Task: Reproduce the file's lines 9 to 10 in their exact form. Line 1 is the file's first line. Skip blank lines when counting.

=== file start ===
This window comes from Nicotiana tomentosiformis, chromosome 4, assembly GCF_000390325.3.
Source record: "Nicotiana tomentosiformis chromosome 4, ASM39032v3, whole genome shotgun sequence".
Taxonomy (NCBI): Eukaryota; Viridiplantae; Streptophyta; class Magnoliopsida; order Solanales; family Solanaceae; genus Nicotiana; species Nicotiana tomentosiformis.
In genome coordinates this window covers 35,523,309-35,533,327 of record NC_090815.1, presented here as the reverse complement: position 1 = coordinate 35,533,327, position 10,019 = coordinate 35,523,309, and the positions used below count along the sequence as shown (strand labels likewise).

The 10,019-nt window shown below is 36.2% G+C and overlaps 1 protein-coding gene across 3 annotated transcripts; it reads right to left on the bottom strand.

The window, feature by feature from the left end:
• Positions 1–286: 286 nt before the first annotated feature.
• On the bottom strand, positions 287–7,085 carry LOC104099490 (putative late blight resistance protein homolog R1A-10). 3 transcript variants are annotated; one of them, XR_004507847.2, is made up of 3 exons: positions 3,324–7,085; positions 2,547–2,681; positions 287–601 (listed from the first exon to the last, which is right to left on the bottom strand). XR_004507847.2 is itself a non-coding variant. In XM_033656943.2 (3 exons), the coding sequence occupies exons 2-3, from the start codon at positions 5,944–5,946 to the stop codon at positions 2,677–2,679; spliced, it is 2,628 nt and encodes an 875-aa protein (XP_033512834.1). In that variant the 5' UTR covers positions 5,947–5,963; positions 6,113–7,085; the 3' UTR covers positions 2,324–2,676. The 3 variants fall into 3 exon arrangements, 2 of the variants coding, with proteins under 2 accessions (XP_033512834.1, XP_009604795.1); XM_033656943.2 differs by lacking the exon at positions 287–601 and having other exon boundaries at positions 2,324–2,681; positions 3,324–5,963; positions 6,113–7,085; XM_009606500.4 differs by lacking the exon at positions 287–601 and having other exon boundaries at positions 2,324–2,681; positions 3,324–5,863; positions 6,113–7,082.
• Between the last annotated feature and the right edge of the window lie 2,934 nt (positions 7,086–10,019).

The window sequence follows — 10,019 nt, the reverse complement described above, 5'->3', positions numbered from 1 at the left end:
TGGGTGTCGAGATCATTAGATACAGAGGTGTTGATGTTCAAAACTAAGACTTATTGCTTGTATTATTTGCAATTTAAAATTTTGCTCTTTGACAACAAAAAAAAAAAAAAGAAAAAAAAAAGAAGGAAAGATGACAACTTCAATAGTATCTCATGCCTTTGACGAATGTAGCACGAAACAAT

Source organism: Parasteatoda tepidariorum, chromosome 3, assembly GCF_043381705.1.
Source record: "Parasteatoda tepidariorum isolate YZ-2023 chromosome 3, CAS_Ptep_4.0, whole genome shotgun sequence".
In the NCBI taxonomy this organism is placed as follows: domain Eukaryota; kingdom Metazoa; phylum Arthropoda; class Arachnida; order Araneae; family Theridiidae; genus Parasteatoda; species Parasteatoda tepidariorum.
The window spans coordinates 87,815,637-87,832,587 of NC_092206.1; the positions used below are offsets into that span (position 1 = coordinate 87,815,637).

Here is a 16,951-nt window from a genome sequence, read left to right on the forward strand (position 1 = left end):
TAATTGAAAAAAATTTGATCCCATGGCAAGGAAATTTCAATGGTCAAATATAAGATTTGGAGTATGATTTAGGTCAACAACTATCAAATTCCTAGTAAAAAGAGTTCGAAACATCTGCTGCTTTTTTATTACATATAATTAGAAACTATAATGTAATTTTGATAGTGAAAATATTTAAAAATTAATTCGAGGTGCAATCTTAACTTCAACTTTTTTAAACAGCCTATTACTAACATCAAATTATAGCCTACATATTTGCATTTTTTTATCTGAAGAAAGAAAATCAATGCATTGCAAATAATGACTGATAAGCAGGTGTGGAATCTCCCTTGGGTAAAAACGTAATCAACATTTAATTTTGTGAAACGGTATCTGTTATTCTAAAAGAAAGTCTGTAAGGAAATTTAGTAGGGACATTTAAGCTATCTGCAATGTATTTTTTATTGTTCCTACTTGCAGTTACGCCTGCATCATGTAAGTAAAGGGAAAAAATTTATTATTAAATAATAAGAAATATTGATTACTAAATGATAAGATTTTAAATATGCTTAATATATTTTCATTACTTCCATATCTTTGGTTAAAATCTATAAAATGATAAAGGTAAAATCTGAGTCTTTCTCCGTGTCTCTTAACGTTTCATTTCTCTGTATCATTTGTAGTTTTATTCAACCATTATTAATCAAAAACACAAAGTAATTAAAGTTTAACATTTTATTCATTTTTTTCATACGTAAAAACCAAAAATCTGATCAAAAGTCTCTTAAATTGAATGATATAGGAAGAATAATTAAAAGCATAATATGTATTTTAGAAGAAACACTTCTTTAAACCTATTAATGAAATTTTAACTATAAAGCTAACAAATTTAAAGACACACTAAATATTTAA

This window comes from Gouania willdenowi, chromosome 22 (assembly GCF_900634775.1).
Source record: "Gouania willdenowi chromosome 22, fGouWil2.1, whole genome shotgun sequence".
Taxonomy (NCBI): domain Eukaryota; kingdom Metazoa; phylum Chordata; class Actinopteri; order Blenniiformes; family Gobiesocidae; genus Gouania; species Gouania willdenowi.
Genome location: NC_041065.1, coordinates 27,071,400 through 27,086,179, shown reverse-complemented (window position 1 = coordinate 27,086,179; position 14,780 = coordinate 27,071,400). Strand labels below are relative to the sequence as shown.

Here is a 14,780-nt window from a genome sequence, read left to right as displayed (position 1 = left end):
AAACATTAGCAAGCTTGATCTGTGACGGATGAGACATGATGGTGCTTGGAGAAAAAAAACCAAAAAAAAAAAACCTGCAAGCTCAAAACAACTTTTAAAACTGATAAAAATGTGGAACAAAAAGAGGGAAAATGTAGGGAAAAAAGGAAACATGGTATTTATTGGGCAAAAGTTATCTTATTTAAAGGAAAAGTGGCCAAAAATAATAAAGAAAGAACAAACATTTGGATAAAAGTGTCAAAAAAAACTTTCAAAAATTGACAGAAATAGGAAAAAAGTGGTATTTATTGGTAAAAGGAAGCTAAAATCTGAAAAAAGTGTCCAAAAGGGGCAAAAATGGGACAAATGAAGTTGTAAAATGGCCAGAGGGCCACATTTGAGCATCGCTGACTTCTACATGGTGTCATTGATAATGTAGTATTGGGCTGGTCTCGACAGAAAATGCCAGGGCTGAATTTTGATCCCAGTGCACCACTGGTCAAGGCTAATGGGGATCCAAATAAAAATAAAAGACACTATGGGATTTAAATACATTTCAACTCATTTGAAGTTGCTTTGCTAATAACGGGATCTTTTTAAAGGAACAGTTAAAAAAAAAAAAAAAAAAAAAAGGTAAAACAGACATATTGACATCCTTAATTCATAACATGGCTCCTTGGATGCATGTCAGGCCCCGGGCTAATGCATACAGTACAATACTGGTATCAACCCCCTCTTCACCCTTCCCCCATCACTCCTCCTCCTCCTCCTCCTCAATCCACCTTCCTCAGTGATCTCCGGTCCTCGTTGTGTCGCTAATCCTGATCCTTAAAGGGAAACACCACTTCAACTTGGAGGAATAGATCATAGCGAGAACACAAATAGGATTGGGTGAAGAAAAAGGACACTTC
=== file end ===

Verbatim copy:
• Between the last annotated feature and the right edge of the window lie 2,934 nt (positions 7,086–10,019).

The window sequence follows — 10,019 nt, the reverse complement described above, 5'->3', positions numbered from 1 at the left end: